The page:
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Todd Astorino

Classes Taught At CSUSM

  • Kine 202 - Introduction to Kinesiology
  • Kine 326 - Introduction to Exercise Physiology
  • Kine 336 - Exercise Nutrition
  • Kine 406 - Stress Testing and Exercise Prescription

Education

  • 2001 Ph.D Exercise Physiology, University of New Mexico
  • 1998 M.S. Exercise Science, Arizona State University
  • 1993 B.A. Biological Sciences, CSU Sacramento

Professional Positions

  • 2014 - present: Full Professor, Kinesiology, CSU San Marcos, San Marcos, CA
  • 2008 - 14: Associate Professor, Kinesiology, CSU San Marcos, San Marcos CA
  • 2004 - 08: Assistant Professor, Kinesiology, CSU San Marcos, San Marcos CA
  • 2001 - 04: Assistant Professor, Exercise Science, Salisbury University, Salisbury, MD

Dr. Todd Astorino
Professor

University Hall 322
astorino@csusm.edu
(760)750-7351

Dr. Astorino CV


Research

My research trajectory has vastly changed since my arrival to CSU—San Marcos in 2004 as well as throughout my tenure at our University.  I have dramatically developed as a scientist and with this growth, my expertise in various areas and willingness to initiate research in novel areas have expanded. Currently, my research:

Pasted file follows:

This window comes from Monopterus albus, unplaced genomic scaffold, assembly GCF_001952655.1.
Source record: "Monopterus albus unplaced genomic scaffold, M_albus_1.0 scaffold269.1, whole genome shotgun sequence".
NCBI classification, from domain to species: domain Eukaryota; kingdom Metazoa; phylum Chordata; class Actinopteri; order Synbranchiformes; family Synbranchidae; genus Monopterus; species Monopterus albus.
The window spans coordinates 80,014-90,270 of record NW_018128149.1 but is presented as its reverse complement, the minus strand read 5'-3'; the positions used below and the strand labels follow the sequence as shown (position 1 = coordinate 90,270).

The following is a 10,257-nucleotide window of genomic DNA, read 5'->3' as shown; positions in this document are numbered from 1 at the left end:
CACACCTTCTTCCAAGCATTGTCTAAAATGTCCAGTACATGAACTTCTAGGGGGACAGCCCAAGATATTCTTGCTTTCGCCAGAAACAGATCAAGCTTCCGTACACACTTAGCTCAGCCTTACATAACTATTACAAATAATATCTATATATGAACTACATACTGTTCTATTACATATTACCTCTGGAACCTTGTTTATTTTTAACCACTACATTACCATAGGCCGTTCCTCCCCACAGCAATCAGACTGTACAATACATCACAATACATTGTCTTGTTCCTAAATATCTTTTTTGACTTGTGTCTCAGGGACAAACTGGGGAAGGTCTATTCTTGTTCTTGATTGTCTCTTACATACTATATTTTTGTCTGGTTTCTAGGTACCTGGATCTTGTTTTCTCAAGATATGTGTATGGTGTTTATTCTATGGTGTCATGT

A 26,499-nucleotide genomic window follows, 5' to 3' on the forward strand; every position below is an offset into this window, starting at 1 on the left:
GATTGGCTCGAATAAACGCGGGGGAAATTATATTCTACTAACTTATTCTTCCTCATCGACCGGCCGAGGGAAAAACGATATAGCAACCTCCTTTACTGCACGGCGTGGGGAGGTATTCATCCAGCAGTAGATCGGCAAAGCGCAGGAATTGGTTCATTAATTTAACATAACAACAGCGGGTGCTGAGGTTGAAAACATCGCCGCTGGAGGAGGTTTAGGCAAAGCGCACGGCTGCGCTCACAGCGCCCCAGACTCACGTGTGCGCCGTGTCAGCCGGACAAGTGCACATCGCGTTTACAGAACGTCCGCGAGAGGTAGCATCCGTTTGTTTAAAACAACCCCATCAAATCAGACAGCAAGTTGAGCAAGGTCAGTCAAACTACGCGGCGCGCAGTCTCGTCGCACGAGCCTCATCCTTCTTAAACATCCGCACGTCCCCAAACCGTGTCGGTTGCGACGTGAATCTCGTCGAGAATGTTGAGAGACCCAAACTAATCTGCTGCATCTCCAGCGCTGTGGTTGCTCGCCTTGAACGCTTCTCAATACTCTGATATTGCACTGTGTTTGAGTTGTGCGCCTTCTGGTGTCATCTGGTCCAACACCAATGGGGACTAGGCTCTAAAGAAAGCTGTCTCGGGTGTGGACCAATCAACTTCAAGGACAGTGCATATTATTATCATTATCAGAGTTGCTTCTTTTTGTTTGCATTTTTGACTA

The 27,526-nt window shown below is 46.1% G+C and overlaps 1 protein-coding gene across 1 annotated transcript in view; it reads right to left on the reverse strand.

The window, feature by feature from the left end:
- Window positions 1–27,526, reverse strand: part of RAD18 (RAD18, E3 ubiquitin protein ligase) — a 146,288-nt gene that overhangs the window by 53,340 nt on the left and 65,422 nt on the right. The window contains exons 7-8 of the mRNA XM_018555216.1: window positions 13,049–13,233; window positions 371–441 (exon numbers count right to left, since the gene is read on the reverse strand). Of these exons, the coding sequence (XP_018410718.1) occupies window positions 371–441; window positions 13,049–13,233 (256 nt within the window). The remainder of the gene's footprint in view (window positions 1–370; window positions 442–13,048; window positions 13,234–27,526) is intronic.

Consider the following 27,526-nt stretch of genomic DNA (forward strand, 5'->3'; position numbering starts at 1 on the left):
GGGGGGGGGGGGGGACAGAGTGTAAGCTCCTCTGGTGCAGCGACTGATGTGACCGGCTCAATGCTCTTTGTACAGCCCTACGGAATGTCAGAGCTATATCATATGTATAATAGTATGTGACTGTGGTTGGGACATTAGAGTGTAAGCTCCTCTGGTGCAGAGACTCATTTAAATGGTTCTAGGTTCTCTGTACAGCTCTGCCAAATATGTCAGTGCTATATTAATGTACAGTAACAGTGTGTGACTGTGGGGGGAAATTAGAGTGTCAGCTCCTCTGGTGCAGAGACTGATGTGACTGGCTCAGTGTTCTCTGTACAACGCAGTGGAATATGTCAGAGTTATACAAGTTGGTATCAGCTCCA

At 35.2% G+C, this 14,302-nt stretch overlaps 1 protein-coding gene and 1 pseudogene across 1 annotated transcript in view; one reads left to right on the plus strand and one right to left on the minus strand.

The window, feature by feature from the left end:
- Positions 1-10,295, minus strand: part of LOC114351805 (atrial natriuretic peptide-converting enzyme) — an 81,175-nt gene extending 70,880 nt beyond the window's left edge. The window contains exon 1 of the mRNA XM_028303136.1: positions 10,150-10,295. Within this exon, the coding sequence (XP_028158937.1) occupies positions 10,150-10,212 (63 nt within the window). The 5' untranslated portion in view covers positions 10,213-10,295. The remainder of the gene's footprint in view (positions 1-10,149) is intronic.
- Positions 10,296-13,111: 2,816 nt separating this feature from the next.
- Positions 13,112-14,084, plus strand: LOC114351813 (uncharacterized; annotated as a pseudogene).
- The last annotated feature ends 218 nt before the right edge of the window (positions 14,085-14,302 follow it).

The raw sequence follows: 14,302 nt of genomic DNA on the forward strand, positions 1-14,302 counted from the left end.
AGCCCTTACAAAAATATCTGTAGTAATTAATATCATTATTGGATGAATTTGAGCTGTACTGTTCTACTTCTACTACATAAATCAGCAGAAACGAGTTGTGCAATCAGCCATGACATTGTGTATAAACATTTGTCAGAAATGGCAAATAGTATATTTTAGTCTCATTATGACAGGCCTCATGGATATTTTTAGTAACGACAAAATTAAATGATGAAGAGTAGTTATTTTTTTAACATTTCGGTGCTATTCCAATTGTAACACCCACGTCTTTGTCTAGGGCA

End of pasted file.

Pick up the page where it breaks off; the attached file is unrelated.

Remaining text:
1. Examines the effects of high intensity interval training (HIIT) on various markers of health status in populations ranging from sedentary individuals to men and women who are habitually active.  This area is fueled by my relative dislike for aerobic exercise and understanding that public health guidelines recommending 30 min/d of accumulated exercise are not ideal, and may not elicit optimal adaptation, in many individuals.  For example, we have shown that as little as 16 min of intense exercise performed over a 2 week period improves cardiorespiratory fitness and fat utilization in healthy men and women.

  2. Examines utility of novel exercise modalities in persons with spinal cord injury (SCI) whose condition typically diminishes their access to exercise which leads to a decline in physical activity and hence increased risk of chronic disease.  My initial experience in this population was in the form of relatively simple acute studies examining cardiovascular and metabolic responses to exercise.  Currently, I am applying for grant funding to support chronic training studies in this population.